Canadian Safety Board Recommends Approach Plate Changes

AINsafety » May 14, 2012
May 14, 2012, 4:35 PM

The Transportation Safety Board of Canada (TSB) last week released its investigation report (A09Q0203) and recommendations derived from the December 2009 crash of a charter Beech King Air A100 while on approach to Quebec’s Chicoutimi/St-Honoré Aerodrome (CYRC).

The aircraft crashed three miles short of the runway during a non-precision approach procedure at night and in adverse weather. The aircraft struck trees after descending below the minimum descent altitude. Both pilots were killed, while two passengers received serious injuries.

The TSB asked Transport Canada (equivalent of the FAA) to require approach charts to depict the optimal path to be flown rather than the line joining the obstacle clearance altitudes currently shown. The TSB also wants to see Canadian operators use a stabilized, constant-descent-angle approach when flying non-precision instrument approaches.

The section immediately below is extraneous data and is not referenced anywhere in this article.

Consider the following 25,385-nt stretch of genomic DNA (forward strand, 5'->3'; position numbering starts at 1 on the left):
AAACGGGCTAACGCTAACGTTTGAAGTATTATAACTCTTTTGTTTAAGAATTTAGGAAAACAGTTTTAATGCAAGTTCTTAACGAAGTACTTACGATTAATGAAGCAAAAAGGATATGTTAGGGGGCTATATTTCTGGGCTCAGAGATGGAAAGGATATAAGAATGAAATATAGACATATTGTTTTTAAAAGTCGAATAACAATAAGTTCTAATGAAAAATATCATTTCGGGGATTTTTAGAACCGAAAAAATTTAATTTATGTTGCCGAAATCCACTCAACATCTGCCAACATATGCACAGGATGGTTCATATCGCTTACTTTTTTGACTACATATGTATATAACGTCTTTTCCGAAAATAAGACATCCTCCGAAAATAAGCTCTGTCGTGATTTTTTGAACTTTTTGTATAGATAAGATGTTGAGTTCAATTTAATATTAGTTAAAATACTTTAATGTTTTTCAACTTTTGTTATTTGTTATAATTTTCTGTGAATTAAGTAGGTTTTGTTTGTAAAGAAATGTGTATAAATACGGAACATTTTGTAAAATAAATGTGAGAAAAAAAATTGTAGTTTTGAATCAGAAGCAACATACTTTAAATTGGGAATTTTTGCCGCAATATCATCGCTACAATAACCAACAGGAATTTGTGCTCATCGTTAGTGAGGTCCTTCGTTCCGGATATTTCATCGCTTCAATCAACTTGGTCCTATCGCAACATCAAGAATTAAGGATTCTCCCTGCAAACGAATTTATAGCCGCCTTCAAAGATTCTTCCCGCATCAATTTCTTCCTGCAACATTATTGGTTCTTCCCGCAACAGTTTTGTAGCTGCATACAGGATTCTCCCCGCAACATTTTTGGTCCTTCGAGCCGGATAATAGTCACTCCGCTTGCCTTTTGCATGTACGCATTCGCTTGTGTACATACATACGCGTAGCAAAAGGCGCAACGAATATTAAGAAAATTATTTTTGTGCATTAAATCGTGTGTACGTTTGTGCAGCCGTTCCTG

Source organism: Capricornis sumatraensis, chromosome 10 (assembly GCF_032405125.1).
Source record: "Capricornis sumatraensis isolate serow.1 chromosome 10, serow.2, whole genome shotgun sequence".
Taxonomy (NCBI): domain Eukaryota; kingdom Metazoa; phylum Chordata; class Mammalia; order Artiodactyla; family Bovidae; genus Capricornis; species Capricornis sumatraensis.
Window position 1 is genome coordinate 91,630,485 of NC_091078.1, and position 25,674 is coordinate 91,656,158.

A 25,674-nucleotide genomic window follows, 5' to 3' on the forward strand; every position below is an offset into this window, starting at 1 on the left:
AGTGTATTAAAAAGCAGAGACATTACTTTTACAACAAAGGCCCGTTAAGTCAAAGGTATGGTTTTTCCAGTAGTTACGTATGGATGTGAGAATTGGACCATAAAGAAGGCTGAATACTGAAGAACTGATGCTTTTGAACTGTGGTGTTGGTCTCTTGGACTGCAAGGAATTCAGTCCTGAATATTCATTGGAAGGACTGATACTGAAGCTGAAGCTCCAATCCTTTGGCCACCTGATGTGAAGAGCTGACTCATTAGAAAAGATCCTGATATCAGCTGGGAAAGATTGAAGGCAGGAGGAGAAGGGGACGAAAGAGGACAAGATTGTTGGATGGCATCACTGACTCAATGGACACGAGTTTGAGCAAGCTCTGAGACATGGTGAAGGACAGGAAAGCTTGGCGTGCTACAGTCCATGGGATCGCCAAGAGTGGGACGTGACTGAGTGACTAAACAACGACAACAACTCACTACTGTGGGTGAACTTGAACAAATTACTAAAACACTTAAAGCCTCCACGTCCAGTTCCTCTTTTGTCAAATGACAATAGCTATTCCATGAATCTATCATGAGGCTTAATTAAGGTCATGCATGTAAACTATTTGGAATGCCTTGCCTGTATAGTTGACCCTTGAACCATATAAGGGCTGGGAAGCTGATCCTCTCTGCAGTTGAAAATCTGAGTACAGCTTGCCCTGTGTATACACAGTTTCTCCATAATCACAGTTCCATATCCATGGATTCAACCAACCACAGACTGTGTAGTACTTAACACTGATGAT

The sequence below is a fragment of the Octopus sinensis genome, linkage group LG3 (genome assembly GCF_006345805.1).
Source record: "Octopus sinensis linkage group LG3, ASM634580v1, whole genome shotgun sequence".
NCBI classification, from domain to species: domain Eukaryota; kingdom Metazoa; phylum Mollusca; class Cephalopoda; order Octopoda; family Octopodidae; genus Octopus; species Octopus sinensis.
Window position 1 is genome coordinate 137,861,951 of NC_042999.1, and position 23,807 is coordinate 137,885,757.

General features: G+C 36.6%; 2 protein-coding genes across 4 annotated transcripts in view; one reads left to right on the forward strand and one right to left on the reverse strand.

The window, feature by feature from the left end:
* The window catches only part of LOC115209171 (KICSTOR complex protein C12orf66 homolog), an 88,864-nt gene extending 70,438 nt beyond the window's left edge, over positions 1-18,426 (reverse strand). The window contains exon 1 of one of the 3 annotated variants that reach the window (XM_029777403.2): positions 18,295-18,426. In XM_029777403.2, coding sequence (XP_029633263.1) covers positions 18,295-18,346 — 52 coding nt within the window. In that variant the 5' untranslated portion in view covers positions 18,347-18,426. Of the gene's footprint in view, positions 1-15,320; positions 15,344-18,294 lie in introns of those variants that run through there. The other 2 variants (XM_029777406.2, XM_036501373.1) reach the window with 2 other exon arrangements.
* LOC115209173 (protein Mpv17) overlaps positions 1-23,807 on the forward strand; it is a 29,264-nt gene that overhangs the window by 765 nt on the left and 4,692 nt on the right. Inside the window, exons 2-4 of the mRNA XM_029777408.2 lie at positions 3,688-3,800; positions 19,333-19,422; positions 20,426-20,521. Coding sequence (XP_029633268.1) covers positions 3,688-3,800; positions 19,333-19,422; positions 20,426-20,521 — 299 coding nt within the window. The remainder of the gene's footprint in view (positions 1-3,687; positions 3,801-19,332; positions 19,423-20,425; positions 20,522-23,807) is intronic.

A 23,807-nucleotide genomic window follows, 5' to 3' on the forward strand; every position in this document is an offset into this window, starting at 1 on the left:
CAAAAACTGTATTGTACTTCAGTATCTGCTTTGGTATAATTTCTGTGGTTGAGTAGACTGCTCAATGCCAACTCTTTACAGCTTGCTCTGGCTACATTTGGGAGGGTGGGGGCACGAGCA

TSB member Kathy Fox said, “During step-down approaches, aircraft are flown at minimum altitudes for a longer time, exposing people to increased risks of approach and landing accidents [ALAs]. To avoid ALAs, operators must fly stabilized, constant-descent-angle approaches, above the minimum altitudes. To help them do that, approach charts must show the optimal flight path for safe descent to the runway.”

The TSB said 70 percent of ALAs involve air-taxi aircraft.

 

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